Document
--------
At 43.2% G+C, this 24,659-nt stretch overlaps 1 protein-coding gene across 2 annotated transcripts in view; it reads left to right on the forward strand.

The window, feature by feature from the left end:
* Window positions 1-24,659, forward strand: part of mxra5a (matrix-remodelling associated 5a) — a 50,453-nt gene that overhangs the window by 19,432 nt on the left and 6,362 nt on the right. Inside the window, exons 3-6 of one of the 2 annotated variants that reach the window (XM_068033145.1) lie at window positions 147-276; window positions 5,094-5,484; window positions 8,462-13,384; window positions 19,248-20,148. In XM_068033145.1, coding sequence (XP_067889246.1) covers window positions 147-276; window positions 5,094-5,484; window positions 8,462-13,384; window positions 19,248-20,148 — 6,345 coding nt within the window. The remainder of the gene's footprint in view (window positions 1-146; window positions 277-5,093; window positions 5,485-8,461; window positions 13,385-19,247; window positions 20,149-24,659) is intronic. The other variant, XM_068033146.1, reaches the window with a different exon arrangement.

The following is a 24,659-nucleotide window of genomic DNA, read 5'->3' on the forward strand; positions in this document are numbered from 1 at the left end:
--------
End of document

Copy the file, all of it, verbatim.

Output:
At 43.2% G+C, this 24,659-nt stretch overlaps 1 protein-coding gene across 2 annotated transcripts in view; it reads left to right on the forward strand.

The window, feature by feature from the left end:
* Window positions 1-24,659, forward strand: part of mxra5a (matrix-remodelling associated 5a) — a 50,453-nt gene that overhangs the window by 19,432 nt on the left and 6,362 nt on the right. Inside the window, exons 3-6 of one of the 2 annotated variants that reach the window (XM_068033145.1) lie at window positions 147-276; window positions 5,094-5,484; window positions 8,462-13,384; window positions 19,248-20,148. In XM_068033145.1, coding sequence (XP_067889246.1) covers window positions 147-276; window positions 5,094-5,484; window positions 8,462-13,384; window positions 19,248-20,148 — 6,345 coding nt within the window. The remainder of the gene's footprint in view (window positions 1-146; window positions 277-5,093; window positions 5,485-8,461; window positions 13,385-19,247; window positions 20,149-24,659) is intronic. The other variant, XM_068033146.1, reaches the window with a different exon arrangement.

The following is a 24,659-nucleotide window of genomic DNA, read 5'->3' on the forward strand; positions in this document are numbered from 1 at the left end: